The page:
My advice? Just try it and see what happens. We have had very strange weather here with a very warm February, pretty cold March and April is feeling a little warm, too. My timing was based a little on the last frost date from the Old Farmers Almanac and a little by a planting spreadsheet I got from the You Grow Girl blog the Lazy Gardner years ago and a little on my own motivation. Not scientific my any means! That's not how I manage my gardens.

Friday, December 11, 2015

New project, Halfway Wrap

I am starting a new project today that I am really excited about called Halfway Wrap by designer Verra Valimaki. The striping created in this piece intrigued me and I think I found the right yarn to really capture the color variation that the stripes create.

Browsing the shelves in the yarn store yesterday, I found myself drawn to the cool purple-gray-black color palette AGAIN. I resisted and purposefully chose this warm orange and purple "Bad Moon Rising" (left) from Dragonfly Fibers. The complimenting "Amethyst Earring" from Manos is also a warm purple.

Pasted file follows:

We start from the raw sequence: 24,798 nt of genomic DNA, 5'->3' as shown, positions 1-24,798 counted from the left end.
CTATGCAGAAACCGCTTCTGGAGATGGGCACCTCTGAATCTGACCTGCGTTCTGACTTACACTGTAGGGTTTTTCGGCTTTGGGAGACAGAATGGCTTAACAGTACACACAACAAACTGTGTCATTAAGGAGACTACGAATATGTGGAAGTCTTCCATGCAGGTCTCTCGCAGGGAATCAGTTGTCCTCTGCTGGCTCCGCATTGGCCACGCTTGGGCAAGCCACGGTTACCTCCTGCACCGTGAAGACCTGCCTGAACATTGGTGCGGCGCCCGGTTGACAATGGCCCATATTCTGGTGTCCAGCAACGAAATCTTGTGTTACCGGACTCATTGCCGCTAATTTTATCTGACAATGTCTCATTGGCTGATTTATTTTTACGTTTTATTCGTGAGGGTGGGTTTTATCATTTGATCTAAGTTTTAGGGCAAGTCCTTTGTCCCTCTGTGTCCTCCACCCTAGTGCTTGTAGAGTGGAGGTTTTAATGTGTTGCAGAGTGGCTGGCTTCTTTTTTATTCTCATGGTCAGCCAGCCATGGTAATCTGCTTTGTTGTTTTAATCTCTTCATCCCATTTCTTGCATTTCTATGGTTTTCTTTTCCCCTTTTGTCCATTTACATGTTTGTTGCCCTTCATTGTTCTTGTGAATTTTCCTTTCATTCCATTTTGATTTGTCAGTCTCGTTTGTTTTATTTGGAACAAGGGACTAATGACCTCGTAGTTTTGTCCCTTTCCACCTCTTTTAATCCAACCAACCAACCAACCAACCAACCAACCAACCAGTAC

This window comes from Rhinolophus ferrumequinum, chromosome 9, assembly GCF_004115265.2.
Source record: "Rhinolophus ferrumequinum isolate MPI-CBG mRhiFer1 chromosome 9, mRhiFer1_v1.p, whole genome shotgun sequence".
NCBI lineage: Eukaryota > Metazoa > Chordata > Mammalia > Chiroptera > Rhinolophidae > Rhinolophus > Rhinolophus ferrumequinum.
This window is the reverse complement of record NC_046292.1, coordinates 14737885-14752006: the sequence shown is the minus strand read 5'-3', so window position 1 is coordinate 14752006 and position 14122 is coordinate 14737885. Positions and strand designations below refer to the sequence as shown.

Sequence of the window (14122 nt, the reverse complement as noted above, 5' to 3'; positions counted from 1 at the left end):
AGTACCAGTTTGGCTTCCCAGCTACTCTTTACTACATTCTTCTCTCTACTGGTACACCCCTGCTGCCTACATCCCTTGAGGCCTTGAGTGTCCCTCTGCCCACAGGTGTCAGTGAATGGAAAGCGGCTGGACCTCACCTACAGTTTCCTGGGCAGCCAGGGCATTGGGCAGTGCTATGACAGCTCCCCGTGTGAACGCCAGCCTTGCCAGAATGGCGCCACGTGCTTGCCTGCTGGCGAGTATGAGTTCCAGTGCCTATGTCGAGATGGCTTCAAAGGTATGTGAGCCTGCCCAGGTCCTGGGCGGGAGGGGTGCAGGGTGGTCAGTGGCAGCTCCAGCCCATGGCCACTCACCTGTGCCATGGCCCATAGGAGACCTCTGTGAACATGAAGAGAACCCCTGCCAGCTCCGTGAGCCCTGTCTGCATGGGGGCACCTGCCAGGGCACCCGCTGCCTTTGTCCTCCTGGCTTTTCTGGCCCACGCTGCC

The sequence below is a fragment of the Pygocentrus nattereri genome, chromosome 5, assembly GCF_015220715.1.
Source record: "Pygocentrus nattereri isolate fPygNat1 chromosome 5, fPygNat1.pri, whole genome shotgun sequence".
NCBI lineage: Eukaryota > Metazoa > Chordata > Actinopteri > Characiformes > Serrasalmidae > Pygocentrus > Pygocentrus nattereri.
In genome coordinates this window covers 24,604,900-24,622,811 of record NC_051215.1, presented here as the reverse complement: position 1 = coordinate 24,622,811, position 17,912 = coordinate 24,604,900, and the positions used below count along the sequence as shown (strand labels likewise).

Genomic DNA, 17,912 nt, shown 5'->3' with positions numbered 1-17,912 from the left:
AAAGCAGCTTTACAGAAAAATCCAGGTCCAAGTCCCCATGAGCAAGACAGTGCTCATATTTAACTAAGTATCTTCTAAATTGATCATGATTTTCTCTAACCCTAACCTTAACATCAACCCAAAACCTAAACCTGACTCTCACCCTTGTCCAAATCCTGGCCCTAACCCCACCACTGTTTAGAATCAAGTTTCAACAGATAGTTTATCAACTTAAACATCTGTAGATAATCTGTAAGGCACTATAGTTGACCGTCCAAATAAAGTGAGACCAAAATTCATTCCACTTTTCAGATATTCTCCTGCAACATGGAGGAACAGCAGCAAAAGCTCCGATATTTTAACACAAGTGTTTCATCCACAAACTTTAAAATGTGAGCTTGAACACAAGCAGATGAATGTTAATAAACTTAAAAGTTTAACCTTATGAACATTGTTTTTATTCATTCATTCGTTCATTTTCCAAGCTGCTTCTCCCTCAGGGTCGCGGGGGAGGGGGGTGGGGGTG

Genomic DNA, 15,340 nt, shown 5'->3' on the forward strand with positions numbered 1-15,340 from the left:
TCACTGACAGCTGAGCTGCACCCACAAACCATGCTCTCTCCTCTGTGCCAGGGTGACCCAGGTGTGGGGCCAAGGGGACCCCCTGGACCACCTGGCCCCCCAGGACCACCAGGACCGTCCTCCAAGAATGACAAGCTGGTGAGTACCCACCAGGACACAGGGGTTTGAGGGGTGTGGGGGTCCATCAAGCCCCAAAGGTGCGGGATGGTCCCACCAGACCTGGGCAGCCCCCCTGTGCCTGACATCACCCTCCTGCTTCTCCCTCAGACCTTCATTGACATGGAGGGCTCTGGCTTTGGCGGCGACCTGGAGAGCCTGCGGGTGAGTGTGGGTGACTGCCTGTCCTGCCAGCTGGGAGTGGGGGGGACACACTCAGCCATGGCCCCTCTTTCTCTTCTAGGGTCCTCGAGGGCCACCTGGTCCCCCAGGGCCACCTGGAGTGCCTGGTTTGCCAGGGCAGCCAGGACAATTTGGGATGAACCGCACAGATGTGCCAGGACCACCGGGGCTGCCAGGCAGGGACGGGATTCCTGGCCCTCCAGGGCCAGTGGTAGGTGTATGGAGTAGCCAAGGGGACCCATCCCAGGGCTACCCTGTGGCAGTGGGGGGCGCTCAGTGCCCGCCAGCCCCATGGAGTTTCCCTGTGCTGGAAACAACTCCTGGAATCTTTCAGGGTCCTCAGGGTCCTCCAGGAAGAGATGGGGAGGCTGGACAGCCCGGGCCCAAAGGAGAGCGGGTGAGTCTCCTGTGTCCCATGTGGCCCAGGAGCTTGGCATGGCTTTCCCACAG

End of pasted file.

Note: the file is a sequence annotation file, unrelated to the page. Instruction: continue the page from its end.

I just finished another scarf called Color Affection by Verra.

Saturday, January 01, 2011

New year, new yarn

I was in Old Town Alexandria (Va.) this week and stopped at Fibre Space to look at yarn for a couple of new projects. I would like to make a sweater using bulky yarn and I have been eyeing Geodesic, knit using lace-weight, for quite some time. Well I found a gorgeous lace yarn from Dragonfly Fibers called December Baby. How appropriate, I am a December baby! It's a rich, deep blue with very slight variation. This is my first lace-weight project so I am excited to see how it goes. It will take some time to knit, but I am already enjoying watching the color unfold. The selection of bulky was not great, so I will look around online for that.